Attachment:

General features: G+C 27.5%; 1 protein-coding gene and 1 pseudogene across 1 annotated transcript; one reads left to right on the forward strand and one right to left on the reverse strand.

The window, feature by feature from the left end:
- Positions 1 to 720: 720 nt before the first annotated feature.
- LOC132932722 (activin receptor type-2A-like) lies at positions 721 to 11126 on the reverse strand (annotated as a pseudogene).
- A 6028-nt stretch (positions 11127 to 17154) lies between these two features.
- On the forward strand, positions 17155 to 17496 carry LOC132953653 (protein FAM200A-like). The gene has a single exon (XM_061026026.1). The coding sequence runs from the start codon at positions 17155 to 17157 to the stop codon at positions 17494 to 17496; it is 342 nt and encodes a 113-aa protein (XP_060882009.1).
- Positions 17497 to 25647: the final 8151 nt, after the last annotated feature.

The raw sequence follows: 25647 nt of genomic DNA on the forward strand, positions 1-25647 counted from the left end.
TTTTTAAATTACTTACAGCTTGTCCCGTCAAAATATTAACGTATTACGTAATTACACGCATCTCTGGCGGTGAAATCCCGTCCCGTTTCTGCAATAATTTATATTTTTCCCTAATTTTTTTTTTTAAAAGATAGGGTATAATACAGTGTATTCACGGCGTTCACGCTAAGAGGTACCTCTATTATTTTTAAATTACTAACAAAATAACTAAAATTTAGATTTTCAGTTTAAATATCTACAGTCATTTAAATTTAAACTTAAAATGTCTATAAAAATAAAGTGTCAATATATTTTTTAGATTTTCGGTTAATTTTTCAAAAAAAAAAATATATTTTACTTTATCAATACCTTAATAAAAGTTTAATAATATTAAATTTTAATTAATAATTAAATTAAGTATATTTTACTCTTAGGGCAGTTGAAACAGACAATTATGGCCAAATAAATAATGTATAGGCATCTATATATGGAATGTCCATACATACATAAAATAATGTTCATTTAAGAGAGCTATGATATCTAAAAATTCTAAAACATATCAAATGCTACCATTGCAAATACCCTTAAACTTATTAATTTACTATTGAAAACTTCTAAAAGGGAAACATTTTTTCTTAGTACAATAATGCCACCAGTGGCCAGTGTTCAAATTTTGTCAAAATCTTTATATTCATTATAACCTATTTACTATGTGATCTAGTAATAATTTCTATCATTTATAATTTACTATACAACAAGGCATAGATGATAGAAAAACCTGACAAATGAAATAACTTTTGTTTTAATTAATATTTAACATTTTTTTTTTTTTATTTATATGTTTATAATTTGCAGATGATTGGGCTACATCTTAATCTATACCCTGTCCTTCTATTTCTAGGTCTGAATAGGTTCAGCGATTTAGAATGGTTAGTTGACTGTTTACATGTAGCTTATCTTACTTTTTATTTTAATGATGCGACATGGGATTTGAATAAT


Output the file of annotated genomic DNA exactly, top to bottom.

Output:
General features: G+C 27.5%; 1 protein-coding gene and 1 pseudogene across 1 annotated transcript; one reads left to right on the forward strand and one right to left on the reverse strand.

The window, feature by feature from the left end:
- Positions 1 to 720: 720 nt before the first annotated feature.
- LOC132932722 (activin receptor type-2A-like) lies at positions 721 to 11126 on the reverse strand (annotated as a pseudogene).
- A 6028-nt stretch (positions 11127 to 17154) lies between these two features.
- On the forward strand, positions 17155 to 17496 carry LOC132953653 (protein FAM200A-like). The gene has a single exon (XM_061026026.1). The coding sequence runs from the start codon at positions 17155 to 17157 to the stop codon at positions 17494 to 17496; it is 342 nt and encodes a 113-aa protein (XP_060882009.1).
- Positions 17497 to 25647: the final 8151 nt, after the last annotated feature.

The raw sequence follows: 25647 nt of genomic DNA on the forward strand, positions 1-25647 counted from the left end.
TTTTTAAATTACTTACAGCTTGTCCCGTCAAAATATTAACGTATTACGTAATTACACGCATCTCTGGCGGTGAAATCCCGTCCCGTTTCTGCAATAATTTATATTTTTCCCTAATTTTTTTTTTTAAAAGATAGGGTATAATACAGTGTATTCACGGCGTTCACGCTAAGAGGTACCTCTATTATTTTTAAATTACTAACAAAATAACTAAAATTTAGATTTTCAGTTTAAATATCTACAGTCATTTAAATTTAAACTTAAAATGTCTATAAAAATAAAGTGTCAATATATTTTTTAGATTTTCGGTTAATTTTTCAAAAAAAAAAATATATTTTACTTTATCAATACCTTAATAAAAGTTTAATAATATTAAATTTTAATTAATAATTAAATTAAGTATATTTTACTCTTAGGGCAGTTGAAACAGACAATTATGGCCAAATAAATAATGTATAGGCATCTATATATGGAATGTCCATACATACATAAAATAATGTTCATTTAAGAGAGCTATGATATCTAAAAATTCTAAAACATATCAAATGCTACCATTGCAAATACCCTTAAACTTATTAATTTACTATTGAAAACTTCTAAAAGGGAAACATTTTTTCTTAGTACAATAATGCCACCAGTGGCCAGTGTTCAAATTTTGTCAAAATCTTTATATTCATTATAACCTATTTACTATGTGATCTAGTAATAATTTCTATCATTTATAATTTACTATACAACAAGGCATAGATGATAGAAAAACCTGACAAATGAAATAACTTTTGTTTTAATTAATATTTAACATTTTTTTTTTTTTATTTATATGTTTATAATTTGCAGATGATTGGGCTACATCTTAATCTATACCCTGTCCTTCTATTTCTAGGTCTGAATAGGTTCAGCGATTTAGAATGGTTAGTTGACTGTTTACATGTAGCTTATCTTACTTTTTATTTTAATGATGCGACATGGGATTTGAATAAT